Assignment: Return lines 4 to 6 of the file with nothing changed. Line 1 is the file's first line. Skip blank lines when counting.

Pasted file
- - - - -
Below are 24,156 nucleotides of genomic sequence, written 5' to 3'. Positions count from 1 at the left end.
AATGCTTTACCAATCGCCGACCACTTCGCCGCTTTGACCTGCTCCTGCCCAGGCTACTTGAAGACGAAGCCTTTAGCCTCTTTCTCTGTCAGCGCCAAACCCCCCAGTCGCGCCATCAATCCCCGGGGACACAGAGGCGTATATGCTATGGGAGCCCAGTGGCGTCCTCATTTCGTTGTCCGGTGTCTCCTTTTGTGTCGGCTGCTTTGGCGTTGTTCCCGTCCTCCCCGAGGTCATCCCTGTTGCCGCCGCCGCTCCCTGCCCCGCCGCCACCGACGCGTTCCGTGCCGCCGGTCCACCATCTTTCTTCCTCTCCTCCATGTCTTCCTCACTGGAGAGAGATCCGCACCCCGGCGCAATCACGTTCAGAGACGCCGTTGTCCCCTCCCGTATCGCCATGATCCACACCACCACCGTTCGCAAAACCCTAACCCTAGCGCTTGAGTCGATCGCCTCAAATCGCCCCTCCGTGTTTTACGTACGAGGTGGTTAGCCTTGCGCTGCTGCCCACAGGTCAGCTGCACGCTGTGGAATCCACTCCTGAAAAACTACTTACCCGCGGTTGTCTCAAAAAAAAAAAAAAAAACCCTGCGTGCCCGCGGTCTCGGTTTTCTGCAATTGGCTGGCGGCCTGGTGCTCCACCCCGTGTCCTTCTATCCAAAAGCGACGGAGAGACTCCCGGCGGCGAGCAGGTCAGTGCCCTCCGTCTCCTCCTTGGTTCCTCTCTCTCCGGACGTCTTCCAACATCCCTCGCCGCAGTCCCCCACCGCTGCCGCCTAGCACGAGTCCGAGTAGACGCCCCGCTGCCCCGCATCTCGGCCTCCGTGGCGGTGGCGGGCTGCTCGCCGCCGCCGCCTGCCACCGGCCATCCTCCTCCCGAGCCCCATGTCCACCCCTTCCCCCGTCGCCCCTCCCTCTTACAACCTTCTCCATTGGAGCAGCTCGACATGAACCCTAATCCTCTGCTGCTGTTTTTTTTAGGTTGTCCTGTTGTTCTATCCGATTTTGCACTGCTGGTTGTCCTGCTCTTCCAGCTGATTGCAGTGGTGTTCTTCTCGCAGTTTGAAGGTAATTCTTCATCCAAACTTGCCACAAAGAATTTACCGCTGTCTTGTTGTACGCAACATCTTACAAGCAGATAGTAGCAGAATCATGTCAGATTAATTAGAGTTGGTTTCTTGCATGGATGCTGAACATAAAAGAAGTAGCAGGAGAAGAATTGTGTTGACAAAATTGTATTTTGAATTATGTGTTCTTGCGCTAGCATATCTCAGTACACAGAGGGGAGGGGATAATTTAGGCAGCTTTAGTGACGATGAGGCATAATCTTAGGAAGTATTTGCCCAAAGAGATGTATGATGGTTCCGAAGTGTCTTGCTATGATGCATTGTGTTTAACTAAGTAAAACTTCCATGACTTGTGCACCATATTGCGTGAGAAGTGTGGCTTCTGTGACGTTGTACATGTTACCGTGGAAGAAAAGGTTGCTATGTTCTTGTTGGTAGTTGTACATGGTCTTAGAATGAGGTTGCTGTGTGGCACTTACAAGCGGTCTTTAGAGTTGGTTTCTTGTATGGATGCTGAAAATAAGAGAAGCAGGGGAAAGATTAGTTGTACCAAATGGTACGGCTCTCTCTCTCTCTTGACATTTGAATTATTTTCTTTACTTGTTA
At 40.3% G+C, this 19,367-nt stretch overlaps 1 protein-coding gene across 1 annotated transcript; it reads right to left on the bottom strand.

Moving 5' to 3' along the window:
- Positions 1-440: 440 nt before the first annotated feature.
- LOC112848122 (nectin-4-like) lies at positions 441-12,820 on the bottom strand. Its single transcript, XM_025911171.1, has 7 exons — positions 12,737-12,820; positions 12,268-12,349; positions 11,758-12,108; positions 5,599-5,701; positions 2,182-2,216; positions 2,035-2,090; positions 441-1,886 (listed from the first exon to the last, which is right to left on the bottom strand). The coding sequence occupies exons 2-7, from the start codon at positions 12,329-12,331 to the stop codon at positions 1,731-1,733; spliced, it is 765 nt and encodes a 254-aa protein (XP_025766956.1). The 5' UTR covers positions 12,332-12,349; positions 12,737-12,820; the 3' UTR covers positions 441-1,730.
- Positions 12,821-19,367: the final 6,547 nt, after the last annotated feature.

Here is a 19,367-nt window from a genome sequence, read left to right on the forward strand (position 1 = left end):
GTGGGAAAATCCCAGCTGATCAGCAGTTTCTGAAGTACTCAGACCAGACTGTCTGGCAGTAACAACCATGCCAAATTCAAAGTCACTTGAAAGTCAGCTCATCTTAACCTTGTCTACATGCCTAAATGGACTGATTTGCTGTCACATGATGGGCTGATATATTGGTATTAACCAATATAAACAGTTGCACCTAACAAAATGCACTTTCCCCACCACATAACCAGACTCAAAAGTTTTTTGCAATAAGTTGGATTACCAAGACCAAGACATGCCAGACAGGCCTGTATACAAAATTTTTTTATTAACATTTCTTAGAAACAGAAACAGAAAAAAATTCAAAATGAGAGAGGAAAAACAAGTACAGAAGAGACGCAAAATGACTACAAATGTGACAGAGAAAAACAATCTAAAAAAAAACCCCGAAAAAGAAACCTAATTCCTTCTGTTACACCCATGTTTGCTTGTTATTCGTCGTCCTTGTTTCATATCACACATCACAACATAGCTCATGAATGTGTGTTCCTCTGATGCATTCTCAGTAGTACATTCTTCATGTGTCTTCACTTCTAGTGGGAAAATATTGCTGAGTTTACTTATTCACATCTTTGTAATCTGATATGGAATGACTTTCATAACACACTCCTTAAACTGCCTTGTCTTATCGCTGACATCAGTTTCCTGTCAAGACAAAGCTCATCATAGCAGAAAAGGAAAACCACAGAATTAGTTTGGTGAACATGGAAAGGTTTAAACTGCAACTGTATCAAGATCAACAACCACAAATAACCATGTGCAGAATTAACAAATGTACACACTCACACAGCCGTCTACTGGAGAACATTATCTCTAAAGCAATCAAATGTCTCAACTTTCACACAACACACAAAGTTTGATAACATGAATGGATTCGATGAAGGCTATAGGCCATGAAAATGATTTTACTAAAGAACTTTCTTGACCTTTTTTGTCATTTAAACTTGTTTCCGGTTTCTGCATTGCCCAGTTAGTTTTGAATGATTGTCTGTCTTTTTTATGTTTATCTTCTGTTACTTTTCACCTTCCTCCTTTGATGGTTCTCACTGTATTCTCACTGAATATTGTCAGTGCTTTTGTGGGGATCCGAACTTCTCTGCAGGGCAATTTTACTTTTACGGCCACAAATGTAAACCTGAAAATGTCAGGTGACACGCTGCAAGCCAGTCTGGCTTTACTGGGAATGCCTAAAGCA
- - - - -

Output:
Moving 5' to 3' along the window:
- Positions 1-440: 440 nt before the first annotated feature.
- LOC112848122 (nectin-4-like) lies at positions 441-12,820 on the bottom strand. Its single transcript, XM_025911171.1, has 7 exons — positions 12,737-12,820; positions 12,268-12,349; positions 11,758-12,108; positions 5,599-5,701; positions 2,182-2,216; positions 2,035-2,090; positions 441-1,886 (listed from the first exon to the last, which is right to left on the bottom strand). The coding sequence occupies exons 2-7, from the start codon at positions 12,329-12,331 to the stop codon at positions 1,731-1,733; spliced, it is 765 nt and encodes a 254-aa protein (XP_025766956.1). The 5' UTR covers positions 12,332-12,349; positions 12,737-12,820; the 3' UTR covers positions 441-1,730.